“2012” (2009). Cast: John Cusack, Amanda Peet, Chiwetel Ejiofor, Thandie Newton, Danny Glover, Oliver Platt, Woody Harrelson, Tom McCarthy, Liam James, Morgan Lily, Zlatko Buric, Beatrice Rosen, Alexandre Haussman, Philippe Haussman, Johann Urb, John Billingsley, Chin Han, Osric Chau, Cheng Tsang, Lisa Lu, Blu Mankuma, George Segal, Stephen McHattie, Jimi Mistry, Henry O. Director: Roland Emmerich. Screenplay: Roland Emmerich and Harald Kloser. www.whowillsurvive2012.com.
As one who writes about movies from a specific perspective—how they reflect law of attraction principles—I focus my efforts on reviewing films that effectively depict these metaphysical concepts rather than simply scrutinizing whatever happens to be current. Because of that, I tend to review only pictures that I like, those that I believe are helpful in portraying these notions for viewers (why write about movies that don’t work?). But every so often, a film comes along that, because of its hype (and its implied metaphysical connotations), simply can’t go ignored (or unreviewed). Such is the case with the blockbuster “2012,” a movie that I hoped would shed some light on this potentially significant temporal (and spiritual) phenomenon. Sadly, however, it’s an unmitigated disaster—both in its story and as a finished product.
There’s not much going on here. Essentially, the earth is falling apart, and mankind is racing against time to save something of itself before the special effects budget runs out. Sequence after sequence depicts the obliteration of familiar landmarks and global capitals as a result of earthquakes, volcanoes and tsunamis. It’s like watching every Irwin Allen movie ever made, all rolled up into one big episodically linked, computer-generated package of mayhem and destruction.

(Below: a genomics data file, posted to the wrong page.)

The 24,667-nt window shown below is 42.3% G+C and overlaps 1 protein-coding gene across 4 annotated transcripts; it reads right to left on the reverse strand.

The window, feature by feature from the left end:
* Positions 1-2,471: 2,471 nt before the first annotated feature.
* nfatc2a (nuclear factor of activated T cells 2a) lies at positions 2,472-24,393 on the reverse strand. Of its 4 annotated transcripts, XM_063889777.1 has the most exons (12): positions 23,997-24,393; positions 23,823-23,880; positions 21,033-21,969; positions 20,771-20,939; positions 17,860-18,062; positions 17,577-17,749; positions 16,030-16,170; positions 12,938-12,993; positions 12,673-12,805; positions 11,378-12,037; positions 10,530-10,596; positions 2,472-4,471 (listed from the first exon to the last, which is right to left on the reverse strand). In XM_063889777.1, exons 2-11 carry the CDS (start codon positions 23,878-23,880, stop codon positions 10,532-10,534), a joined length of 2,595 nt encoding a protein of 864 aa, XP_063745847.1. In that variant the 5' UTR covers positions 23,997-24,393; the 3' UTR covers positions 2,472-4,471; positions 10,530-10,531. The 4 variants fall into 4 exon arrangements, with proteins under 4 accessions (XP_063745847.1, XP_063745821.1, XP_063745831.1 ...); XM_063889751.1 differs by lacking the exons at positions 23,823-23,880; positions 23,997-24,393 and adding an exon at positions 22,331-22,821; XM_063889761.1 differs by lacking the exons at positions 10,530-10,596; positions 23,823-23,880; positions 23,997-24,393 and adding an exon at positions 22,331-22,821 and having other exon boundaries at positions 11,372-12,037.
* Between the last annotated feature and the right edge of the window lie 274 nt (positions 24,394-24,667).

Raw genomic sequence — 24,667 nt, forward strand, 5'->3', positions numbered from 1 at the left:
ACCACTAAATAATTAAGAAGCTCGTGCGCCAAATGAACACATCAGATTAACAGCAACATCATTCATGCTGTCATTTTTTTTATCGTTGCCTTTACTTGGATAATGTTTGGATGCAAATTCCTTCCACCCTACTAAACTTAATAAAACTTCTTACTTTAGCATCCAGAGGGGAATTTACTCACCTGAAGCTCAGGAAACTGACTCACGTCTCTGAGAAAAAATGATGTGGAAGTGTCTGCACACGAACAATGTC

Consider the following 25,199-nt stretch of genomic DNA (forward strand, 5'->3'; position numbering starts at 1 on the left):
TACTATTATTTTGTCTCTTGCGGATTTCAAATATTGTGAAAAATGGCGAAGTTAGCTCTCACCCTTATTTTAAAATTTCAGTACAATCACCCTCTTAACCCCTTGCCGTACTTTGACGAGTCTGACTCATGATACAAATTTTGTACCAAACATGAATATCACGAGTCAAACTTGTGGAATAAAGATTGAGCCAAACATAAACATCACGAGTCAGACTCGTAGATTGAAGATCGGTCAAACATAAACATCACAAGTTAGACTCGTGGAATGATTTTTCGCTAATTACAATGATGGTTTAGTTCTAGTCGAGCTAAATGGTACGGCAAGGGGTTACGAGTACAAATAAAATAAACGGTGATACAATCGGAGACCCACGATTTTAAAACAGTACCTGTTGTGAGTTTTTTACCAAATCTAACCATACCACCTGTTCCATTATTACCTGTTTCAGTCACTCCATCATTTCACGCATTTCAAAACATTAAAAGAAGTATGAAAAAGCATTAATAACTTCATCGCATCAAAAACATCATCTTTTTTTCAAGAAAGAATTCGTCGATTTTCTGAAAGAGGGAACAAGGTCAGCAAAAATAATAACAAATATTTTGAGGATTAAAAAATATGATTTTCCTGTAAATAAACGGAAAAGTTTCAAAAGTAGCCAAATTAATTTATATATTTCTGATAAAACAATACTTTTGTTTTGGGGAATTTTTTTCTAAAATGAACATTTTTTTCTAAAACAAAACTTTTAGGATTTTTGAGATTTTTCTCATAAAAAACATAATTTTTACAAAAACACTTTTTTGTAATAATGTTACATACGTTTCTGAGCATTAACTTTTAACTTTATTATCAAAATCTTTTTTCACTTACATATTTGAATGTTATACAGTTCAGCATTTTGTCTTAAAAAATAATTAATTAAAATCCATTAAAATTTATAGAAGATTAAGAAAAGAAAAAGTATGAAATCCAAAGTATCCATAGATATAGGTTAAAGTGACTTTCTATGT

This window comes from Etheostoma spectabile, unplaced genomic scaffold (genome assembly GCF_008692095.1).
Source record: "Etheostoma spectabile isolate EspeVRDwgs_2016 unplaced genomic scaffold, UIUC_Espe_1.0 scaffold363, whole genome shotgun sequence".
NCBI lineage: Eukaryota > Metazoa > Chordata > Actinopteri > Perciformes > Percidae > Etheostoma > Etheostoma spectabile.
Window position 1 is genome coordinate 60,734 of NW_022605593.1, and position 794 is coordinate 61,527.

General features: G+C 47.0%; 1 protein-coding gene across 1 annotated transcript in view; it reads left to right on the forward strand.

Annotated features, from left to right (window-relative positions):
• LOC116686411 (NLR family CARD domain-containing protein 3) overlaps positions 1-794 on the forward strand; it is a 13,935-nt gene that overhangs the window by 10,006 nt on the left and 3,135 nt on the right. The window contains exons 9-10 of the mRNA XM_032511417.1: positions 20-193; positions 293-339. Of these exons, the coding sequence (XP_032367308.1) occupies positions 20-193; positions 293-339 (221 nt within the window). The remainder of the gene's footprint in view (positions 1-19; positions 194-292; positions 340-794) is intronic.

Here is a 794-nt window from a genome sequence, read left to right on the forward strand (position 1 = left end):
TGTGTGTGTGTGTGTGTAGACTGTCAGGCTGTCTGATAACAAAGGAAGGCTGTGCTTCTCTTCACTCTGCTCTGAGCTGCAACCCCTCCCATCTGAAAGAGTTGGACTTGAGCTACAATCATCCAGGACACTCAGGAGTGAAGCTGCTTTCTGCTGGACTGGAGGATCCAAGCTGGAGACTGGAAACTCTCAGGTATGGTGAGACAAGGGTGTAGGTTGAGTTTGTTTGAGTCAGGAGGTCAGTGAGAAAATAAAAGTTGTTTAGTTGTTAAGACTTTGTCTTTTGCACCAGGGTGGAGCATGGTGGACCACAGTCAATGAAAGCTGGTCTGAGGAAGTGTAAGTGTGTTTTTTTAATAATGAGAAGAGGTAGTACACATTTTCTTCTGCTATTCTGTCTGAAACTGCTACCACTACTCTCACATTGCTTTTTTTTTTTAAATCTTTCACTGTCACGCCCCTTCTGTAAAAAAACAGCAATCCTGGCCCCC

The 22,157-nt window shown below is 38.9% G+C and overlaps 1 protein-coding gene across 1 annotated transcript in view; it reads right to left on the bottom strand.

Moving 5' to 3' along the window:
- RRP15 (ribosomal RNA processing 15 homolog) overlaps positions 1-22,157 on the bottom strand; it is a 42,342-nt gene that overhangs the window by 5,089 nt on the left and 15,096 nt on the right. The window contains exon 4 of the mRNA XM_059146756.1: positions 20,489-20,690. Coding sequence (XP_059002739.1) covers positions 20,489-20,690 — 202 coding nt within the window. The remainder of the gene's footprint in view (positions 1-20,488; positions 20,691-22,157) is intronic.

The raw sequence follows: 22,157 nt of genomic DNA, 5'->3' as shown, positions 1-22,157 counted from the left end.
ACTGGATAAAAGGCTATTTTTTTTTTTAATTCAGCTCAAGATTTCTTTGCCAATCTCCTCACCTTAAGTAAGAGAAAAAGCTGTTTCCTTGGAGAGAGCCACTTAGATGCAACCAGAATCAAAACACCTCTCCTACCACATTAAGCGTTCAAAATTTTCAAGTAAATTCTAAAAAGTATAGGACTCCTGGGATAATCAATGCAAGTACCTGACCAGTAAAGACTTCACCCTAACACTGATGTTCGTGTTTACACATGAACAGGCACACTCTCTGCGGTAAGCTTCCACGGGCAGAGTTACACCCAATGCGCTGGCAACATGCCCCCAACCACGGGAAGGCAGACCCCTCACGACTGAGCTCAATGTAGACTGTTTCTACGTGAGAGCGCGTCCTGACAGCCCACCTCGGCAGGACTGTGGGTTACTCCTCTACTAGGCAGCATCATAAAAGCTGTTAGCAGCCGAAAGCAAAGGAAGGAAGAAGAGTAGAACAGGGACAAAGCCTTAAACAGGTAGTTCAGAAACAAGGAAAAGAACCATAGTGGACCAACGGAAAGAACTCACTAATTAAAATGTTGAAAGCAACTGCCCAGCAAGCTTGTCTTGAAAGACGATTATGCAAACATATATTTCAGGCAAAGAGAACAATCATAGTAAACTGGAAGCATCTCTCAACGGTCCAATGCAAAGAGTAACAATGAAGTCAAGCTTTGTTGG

People are needed to carry the narrative, of course, so the film wisely incorporates some bona fide humans to accomplish this. Viewers thus get to watch Armageddon play out from various perspectives, including those of a down-and-out writer (John Cusack), his estranged wife (Amana Peet) and her new love interest (Tom McCarthy), all of whom always happen to be in the right place at the right time (they’ve obviously mastered the art of synchronicity, if nothing else); a team of intrepid scientists (Chiwetel Ejiofor, John Billingsley, Jimi Mistry) struggling to save the planet against impossible odds (maybe now they’d wished they’d paid more attention in religion class); a U.S. President (Danny Glover) trying to hold things together in trying times, aided by an ambitious political advisor (Oliver Platt) (some things never change); and a gonzo alternative journalist (Woody Harrelson) who broadcasts from his ramshackle RV (and who resembles a cross between Art Bell and Robin Williams).
Since the special effects are the real star of this story, however, the actors knew enough not to outshine their CGI counterparts, and so they accommodated accordingly by turning in performances so subdued that they might as well have phoned them in. But even the high-gloss special effects have issues, often portraying scenes in cartoonish, laughably implausible ways. It’s amazing, for example, how a capsizing aircraft carrier can ride the crest of a massive tsunami with its planes still on deck and apparently intact (and who says Americans can’t build things the way they used to?).